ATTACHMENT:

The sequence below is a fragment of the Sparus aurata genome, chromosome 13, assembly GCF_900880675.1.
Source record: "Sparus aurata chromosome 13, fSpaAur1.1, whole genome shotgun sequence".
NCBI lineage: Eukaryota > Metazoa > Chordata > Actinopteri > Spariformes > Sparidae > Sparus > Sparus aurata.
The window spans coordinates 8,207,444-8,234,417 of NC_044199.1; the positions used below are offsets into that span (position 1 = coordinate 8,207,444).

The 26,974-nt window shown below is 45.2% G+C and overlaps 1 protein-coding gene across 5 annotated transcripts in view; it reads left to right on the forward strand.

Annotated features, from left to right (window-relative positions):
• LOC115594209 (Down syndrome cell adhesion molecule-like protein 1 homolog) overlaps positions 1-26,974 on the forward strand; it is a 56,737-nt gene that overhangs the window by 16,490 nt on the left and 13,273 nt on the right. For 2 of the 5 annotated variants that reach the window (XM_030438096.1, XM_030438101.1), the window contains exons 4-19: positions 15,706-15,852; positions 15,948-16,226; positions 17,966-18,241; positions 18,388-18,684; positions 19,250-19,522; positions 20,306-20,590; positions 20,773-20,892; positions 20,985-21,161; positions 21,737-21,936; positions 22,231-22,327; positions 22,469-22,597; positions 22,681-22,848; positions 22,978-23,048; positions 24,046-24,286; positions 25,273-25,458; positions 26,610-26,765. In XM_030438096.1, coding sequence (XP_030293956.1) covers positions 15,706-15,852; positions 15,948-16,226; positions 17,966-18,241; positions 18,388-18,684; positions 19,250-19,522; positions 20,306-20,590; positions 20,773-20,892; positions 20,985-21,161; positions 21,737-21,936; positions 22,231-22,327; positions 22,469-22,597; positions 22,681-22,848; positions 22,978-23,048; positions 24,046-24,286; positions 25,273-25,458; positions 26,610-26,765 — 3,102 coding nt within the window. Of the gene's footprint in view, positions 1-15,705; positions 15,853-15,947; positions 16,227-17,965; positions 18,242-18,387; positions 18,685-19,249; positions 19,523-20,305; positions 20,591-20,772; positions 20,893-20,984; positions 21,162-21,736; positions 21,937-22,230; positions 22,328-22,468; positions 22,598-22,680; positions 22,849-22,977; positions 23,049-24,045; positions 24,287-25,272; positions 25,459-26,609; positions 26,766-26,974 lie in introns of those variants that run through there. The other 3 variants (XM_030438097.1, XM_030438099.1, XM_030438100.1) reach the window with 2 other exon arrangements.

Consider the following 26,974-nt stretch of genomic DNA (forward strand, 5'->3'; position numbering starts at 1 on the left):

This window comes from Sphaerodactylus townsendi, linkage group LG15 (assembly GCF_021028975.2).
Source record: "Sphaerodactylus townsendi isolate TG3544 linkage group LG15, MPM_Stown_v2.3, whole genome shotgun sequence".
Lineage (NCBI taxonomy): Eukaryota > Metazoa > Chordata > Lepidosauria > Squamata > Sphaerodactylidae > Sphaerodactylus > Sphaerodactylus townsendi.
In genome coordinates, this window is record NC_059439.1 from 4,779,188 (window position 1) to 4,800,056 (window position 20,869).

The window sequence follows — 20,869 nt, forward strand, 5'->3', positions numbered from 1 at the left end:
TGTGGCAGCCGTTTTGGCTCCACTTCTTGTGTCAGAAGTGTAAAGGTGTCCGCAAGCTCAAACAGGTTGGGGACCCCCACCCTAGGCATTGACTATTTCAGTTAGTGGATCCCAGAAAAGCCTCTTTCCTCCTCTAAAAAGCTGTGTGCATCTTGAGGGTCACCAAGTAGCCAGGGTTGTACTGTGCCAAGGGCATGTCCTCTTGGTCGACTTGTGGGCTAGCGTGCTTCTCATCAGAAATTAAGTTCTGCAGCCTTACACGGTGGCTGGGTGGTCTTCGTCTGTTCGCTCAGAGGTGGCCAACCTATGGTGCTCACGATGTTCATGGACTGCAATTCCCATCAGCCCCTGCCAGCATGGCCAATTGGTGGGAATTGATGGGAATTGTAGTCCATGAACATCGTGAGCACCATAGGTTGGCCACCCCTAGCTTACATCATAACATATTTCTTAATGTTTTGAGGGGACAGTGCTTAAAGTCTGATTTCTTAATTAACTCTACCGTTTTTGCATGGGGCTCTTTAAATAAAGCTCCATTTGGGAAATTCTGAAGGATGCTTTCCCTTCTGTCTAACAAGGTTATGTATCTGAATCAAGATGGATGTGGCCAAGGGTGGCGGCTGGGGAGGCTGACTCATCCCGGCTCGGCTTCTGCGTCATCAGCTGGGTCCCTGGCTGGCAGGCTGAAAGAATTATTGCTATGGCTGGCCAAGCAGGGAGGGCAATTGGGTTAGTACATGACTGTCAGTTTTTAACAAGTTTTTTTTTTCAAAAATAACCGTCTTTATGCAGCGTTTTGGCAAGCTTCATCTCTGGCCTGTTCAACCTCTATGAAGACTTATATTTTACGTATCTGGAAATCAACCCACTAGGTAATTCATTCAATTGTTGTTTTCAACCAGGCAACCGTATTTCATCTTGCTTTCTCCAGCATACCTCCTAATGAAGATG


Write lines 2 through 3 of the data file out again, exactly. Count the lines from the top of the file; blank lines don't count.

Source record: "Sparus aurata chromosome 13, fSpaAur1.1, whole genome shotgun sequence".
NCBI lineage: Eukaryota > Metazoa > Chordata > Actinopteri > Spariformes > Sparidae > Sparus > Sparus aurata.